Let’s fix our broken electoral system

The commitment to electoral reform announced by Justin Trudeau recently is the most encouraging news from Ottawa in some time. I commend the Liberals for recognizing a very serious problem at the core of our electoral

The commitment to electoral reform announced by Justin Trudeau recently is the most encouraging news from Ottawa in some time. I commend the Liberals for recognizing a very serious problem at the core of our electoral system.

This antiquated first-past-the-post (FPTP) system that we still use – a brave step for fledgling democracies centuries ago – just doesn’t work with our multi-party systems. More often than not, 100 per cent of the power is granted to a party on a minority of votes, leaving a majority of the electorate without a representative voice. The resulting “false majority” becomes a haven of unaccountability in our governments, and all too often renders the expressed will of the people irrelevant.

With this simple but hugely beneficial change, however, we can expect legislatures in which each party receives the number of seats that reflects the percentage of the popular vote they received. So a party with less than 40 per cent of the vote does not control the entire agenda (as is the case with our present system). They will, however, have more influence on policy outcome than a party with only 25 per cent of the vote.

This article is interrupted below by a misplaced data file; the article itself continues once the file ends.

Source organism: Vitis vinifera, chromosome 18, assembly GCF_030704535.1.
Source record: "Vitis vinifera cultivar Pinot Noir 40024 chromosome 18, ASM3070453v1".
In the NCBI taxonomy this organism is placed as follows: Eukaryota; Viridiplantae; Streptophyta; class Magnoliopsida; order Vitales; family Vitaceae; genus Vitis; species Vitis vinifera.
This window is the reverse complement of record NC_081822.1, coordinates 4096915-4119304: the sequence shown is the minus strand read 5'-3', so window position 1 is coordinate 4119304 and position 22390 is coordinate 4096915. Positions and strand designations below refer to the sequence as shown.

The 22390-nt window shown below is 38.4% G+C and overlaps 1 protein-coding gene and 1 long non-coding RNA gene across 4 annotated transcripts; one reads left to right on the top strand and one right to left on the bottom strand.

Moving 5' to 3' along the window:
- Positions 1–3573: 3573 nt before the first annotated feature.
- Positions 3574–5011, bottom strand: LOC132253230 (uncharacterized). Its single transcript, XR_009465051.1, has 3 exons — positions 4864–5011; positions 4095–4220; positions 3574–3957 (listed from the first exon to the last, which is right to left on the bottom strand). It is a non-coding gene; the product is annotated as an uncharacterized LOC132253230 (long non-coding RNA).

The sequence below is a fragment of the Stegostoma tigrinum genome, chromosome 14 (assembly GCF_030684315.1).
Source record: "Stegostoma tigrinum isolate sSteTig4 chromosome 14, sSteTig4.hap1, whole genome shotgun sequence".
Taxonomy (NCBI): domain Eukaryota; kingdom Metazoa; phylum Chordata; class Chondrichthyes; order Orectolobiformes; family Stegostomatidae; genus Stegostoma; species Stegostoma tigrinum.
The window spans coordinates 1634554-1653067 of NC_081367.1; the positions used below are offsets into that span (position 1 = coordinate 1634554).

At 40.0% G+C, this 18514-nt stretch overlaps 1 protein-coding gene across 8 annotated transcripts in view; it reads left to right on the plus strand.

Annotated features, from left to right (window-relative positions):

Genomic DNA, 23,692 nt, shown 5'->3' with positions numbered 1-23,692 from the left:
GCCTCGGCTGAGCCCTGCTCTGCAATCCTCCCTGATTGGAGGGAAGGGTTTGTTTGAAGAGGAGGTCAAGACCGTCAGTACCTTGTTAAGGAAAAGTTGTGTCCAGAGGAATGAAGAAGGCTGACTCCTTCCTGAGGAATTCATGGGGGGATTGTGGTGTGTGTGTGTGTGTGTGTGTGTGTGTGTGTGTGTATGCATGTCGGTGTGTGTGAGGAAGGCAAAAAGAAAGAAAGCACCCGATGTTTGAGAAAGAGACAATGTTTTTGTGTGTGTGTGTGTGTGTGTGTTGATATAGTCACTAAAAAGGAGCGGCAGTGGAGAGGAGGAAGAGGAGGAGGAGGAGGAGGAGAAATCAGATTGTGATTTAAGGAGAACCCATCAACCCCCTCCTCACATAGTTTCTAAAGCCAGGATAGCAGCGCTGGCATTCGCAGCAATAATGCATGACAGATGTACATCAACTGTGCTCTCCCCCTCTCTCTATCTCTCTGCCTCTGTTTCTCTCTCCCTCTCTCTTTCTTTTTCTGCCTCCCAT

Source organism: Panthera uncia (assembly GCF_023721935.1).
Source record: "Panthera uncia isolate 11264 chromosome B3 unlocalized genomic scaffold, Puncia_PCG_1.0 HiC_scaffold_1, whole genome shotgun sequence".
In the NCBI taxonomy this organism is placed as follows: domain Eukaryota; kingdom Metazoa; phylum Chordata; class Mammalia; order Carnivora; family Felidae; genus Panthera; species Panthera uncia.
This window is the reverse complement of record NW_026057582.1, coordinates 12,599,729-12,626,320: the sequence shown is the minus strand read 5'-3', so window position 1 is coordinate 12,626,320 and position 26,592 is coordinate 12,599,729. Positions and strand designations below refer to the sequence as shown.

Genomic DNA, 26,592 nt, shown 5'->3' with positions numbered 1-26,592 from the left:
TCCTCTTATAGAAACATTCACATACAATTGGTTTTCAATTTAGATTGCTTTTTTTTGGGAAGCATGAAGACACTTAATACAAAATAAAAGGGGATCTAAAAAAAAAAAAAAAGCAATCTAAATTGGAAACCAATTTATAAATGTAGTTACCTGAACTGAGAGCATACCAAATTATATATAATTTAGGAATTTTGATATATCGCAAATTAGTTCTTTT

But the important point is, all parties have a say in governance, resulting in policy outcome that is a closer representation of the will of the people.

This change is coming, folks. And, with the unabated discontent of our territorial government drifting so far from the true concept of representative democracy, I believe this wonderful change will happen here in the Yukon first.

The final days of the FPTP era in the countries that have most recently made the switch to proportional representation are a mirror image to our situation here in the Yukon. New Zealand, for example, suffered two devastating false majority governments in a row. Parties representing a huge majority of the electorate were shut out of power. The formation of grassroots electoral reform groups were a direct response to governments representing a small minority of the electorate, that broke election promises, ignored public consultation and governed as “elective dictatorships.”

Sound familiar? We have, both federally and territorially, the worst examples of false majority governments in memory, with broken election promises, ignored public consultation, and agendas that do not represent the will of the majority. Elective dictatorships.

Those countries, when faced with these same problems, made the switch to proportional representation.

Now it is our turn. It is our time, to take the next natural step in the evolution of our electoral system. It is time to see our voices taken seriously by our elected representatives and reflected in the governance of our beautiful territory.

I encourage everyone to seek out electoral reform online. Listen for the next Democracy Salon and other events put on by Fair Vote Yukon. Come out to these events for inspiring conversation and offer your input.

We deserve representation that reflects our collective will and lives up to the true concept of democracy. Let’s get this change done, folks.

Jim Borisenko

Tagish Lake

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